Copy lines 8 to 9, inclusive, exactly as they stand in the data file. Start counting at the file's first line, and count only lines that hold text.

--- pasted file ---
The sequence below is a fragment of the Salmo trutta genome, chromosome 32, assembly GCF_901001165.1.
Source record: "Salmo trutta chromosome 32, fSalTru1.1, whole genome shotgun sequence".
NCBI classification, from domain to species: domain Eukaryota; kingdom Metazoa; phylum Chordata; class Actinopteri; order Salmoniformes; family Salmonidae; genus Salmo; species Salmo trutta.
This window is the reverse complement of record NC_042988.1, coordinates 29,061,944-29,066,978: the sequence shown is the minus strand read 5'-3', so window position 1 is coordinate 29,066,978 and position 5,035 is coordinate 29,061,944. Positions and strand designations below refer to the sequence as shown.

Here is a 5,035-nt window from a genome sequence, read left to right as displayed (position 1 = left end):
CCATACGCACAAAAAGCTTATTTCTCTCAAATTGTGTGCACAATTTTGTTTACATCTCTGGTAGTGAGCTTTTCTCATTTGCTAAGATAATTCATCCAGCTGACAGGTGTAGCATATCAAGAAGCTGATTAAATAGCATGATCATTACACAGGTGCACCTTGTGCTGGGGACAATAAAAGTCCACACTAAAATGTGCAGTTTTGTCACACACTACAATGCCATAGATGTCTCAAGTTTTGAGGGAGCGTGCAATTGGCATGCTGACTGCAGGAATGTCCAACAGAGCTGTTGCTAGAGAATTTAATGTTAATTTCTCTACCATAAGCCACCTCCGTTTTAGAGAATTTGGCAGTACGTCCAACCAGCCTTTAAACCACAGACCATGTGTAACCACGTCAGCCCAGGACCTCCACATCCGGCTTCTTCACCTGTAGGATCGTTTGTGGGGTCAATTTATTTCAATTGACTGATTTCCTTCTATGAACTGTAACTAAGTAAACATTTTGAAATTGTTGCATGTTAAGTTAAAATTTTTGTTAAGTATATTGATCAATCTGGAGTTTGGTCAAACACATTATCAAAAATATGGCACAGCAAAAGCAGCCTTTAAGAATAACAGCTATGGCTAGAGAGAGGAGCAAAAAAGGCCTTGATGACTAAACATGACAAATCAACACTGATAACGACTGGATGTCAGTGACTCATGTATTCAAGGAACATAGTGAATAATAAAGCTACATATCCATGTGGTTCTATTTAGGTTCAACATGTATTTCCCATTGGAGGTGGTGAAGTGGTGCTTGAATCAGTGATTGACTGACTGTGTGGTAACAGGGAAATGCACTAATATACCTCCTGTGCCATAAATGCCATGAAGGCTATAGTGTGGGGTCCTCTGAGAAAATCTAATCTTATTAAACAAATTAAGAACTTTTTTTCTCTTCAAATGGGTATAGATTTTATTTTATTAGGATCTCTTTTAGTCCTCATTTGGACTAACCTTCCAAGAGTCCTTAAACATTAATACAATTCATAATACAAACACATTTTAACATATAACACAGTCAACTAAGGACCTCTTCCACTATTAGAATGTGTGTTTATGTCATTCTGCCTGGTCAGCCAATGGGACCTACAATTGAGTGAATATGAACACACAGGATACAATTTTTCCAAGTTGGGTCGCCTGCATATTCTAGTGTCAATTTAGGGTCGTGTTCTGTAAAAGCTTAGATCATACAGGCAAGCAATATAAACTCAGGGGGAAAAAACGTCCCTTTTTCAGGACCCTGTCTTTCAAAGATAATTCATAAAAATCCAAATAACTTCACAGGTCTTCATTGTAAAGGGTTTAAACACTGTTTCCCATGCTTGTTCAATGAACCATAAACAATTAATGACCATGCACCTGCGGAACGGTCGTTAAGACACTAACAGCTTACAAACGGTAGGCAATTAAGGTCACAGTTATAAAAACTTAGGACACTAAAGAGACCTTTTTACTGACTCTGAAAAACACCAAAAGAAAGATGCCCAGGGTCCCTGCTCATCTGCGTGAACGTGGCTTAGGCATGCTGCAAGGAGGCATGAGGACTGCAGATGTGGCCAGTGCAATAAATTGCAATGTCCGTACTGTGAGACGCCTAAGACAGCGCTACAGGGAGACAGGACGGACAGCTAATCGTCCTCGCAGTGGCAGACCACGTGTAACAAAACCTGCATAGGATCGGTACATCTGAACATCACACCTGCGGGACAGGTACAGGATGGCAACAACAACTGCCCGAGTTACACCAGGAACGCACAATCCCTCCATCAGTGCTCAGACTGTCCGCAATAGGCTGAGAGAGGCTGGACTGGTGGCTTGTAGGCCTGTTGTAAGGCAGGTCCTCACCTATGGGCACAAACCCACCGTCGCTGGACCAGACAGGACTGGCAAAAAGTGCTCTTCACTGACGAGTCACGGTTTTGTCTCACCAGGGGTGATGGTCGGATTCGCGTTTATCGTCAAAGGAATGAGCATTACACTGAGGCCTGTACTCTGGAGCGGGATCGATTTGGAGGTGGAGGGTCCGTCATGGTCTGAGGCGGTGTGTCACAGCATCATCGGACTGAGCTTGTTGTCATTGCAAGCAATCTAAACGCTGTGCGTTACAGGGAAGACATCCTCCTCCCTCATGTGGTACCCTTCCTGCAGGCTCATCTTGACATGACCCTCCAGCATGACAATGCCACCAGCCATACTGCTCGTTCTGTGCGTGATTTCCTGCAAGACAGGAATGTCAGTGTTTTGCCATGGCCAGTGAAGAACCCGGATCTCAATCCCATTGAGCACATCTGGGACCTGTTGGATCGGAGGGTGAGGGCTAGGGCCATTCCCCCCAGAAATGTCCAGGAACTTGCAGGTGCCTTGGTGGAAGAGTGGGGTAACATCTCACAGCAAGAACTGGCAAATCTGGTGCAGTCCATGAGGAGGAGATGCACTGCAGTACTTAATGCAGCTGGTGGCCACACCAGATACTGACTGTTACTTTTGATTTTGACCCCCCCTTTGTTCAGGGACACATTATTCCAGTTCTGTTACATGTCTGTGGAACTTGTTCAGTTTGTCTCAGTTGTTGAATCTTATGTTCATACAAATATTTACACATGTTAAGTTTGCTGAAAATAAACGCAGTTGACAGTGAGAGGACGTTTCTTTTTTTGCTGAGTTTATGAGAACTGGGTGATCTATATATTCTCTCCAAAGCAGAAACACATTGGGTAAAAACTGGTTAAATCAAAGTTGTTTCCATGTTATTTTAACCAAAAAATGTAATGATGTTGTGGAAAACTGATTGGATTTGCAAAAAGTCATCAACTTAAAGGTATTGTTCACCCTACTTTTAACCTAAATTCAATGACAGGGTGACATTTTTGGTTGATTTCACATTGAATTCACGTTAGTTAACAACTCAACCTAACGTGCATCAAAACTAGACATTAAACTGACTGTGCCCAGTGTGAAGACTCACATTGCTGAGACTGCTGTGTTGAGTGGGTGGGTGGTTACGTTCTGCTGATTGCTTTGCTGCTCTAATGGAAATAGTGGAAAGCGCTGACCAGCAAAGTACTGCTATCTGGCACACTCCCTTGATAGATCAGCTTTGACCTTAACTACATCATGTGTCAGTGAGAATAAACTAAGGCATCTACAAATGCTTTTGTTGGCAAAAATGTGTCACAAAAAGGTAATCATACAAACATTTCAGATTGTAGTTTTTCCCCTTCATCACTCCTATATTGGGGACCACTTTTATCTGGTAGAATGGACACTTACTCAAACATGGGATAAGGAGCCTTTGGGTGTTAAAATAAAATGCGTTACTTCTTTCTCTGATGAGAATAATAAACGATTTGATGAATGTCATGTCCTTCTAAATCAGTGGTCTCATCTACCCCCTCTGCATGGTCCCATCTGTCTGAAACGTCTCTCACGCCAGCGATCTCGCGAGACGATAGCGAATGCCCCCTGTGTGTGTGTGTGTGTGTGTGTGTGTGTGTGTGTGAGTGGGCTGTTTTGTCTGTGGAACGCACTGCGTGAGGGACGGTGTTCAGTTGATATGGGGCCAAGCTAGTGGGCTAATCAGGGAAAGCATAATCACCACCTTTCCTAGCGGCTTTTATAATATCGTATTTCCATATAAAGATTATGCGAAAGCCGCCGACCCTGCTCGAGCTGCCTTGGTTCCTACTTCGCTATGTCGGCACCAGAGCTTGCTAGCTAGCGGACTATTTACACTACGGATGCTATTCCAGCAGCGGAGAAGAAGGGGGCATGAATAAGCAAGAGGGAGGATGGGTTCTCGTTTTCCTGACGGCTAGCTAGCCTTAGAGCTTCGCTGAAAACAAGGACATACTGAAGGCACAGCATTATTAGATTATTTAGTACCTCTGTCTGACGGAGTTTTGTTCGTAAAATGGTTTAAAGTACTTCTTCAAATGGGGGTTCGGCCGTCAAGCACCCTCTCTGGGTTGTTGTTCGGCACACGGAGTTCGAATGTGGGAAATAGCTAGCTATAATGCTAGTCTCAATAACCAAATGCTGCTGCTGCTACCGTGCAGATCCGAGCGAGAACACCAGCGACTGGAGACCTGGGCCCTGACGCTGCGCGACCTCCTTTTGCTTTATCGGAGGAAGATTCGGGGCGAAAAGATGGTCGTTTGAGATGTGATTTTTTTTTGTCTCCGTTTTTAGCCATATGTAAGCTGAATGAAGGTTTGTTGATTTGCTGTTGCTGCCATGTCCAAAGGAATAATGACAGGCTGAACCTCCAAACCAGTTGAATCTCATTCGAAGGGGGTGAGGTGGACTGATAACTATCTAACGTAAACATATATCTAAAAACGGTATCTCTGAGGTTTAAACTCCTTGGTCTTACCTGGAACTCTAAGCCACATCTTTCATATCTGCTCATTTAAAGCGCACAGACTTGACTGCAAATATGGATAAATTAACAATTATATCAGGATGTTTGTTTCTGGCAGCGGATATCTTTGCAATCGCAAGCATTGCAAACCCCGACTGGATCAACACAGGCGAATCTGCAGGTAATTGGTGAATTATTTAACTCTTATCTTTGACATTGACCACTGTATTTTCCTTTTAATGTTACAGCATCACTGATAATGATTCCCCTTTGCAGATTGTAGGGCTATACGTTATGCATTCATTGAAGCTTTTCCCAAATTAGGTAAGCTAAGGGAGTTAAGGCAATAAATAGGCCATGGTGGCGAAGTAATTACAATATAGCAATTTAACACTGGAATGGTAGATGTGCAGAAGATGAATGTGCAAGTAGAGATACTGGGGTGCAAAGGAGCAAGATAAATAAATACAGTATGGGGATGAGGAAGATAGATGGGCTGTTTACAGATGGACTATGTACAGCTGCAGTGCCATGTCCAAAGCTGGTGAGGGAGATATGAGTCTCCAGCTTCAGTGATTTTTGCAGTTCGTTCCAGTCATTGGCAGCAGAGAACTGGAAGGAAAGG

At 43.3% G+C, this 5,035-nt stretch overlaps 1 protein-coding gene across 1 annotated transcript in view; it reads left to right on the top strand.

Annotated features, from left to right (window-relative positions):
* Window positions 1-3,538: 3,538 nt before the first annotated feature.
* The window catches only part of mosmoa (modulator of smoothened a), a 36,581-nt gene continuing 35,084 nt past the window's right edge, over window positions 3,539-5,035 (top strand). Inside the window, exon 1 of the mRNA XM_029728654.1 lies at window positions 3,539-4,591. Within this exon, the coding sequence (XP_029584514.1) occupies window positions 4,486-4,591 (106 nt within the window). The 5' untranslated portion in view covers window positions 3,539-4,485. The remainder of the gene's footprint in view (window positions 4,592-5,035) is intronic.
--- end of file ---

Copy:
Annotated features, from left to right (window-relative positions):
* Window positions 1-3,538: 3,538 nt before the first annotated feature.